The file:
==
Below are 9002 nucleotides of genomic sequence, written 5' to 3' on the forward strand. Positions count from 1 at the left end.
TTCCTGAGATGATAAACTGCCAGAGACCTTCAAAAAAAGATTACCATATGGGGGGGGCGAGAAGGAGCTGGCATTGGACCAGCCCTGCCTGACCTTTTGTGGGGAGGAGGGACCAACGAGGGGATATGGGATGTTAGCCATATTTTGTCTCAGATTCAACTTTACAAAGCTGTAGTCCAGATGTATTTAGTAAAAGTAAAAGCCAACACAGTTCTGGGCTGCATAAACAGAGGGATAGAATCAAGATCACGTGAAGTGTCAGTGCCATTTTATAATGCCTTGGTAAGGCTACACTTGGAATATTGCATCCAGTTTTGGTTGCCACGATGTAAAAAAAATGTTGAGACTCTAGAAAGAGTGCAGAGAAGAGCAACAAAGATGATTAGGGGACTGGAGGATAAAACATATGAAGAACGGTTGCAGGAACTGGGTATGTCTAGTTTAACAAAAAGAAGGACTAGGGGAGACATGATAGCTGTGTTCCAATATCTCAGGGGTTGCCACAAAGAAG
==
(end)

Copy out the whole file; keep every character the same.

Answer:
Below are 9002 nucleotides of genomic sequence, written 5' to 3' on the forward strand. Positions count from 1 at the left end.
TTCCTGAGATGATAAACTGCCAGAGACCTTCAAAAAAAGATTACCATATGGGGGGGGCGAGAAGGAGCTGGCATTGGACCAGCCCTGCCTGACCTTTTGTGGGGAGGAGGGACCAACGAGGGGATATGGGATGTTAGCCATATTTTGTCTCAGATTCAACTTTACAAAGCTGTAGTCCAGATGTATTTAGTAAAAGTAAAAGCCAACACAGTTCTGGGCTGCATAAACAGAGGGATAGAATCAAGATCACGTGAAGTGTCAGTGCCATTTTATAATGCCTTGGTAAGGCTACACTTGGAATATTGCATCCAGTTTTGGTTGCCACGATGTAAAAAAAATGTTGAGACTCTAGAAAGAGTGCAGAGAAGAGCAACAAAGATGATTAGGGGACTGGAGGATAAAACATATGAAGAACGGTTGCAGGAACTGGGTATGTCTAGTTTAACAAAAAGAAGGACTAGGGGAGACATGATAGCTGTGTTCCAATATCTCAGGGGTTGCCACAAAGAAG